Duan Gui 段珪 was one of the Regular Palace Attendant favoured by Emperor Ling 靈. He is one of the twelve Regular Palace Attendants who were enfeoffed in the 180's. Following the death of Emperor Ling he and his fellow Attendants came in conflict with the General-in-Chief He Jin 何進.


Duan Gui's hometown was Jiyin in Yang Province. In 160 AD he was a Junior Attendant at the Yellow Gates and held property in his home county. Duan Gui's retainers and those of his colleague Hou Lan 侯覽, who had estates close by in Shanyang commandery of Yan Province, robbed and plundered the neighbouring territory. They were caught by the Chancellor of Jibei kingdom, Teng Yan, who had them killed. Hou Lan and Duan Gui reported Teng Yan to the throne and he was dismissed from office.

Later, during the reign of Emperor Ling, he enjoyed great favour with the Emperor and in 185 AD he was enfeoffed as full Marquis. During the last moments of the eunuchs, Duan Gui seems to have been joint or deputy leader with Zhang Rang 張讓. He and Zhang Rang were concerned about He Jin's failure to turn up to Emperor Ling's funeral and acted together, sending a spy on He Jin's meeting with Dowager He 何. When the spy informed the eunuchs about He Jin's proposal to kill all of them, they waylaid and killed him. When He Jin's forces heard of the death of their general, they stormed the capital and starting slaying the eunuchs.<ref="ZP6"/>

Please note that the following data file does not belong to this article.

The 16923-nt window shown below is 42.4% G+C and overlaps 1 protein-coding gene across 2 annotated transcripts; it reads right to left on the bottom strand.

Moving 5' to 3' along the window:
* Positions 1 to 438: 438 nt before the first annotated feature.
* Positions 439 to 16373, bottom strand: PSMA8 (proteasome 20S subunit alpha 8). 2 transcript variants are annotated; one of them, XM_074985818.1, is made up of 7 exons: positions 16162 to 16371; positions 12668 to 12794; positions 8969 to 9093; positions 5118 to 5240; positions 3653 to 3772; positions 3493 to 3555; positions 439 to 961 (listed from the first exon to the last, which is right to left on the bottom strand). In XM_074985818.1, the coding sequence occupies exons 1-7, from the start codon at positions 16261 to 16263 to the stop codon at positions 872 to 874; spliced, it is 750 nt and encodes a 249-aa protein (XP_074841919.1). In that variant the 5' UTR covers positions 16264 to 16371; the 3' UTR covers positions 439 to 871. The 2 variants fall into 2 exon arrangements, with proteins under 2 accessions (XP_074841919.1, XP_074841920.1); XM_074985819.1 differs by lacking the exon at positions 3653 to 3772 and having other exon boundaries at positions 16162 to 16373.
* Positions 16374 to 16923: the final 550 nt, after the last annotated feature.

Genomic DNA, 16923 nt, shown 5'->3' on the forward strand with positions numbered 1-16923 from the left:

Duan Gui led the Dowager He, together with Liu Bian and Liu Xie, along the Covered Way from the Souther to the Northern Palace. Lu Zhi accosted the party. Duan Gui managed to escape, but was compelled to let Dowager He go.

Two days later, on 24 September, Duan Gui fled the capital together with Zhang Rang. They headed north to cross the Yellow River, but they were chased and caught by Lu Zhi and Min Gong 閔貢. Duan Gui was either killed here by Min Gong or committed suicice by drowning himself in the Yellow River.[1]



  1. 1.0 1.1 1.2 de Crespigny, A Biographical Dictionary of Later Han to the Three Kingdoms, biography of Duan Gui, page 187.
  2. Rafe de Crespigny, To Establish Peace, Zhongping 6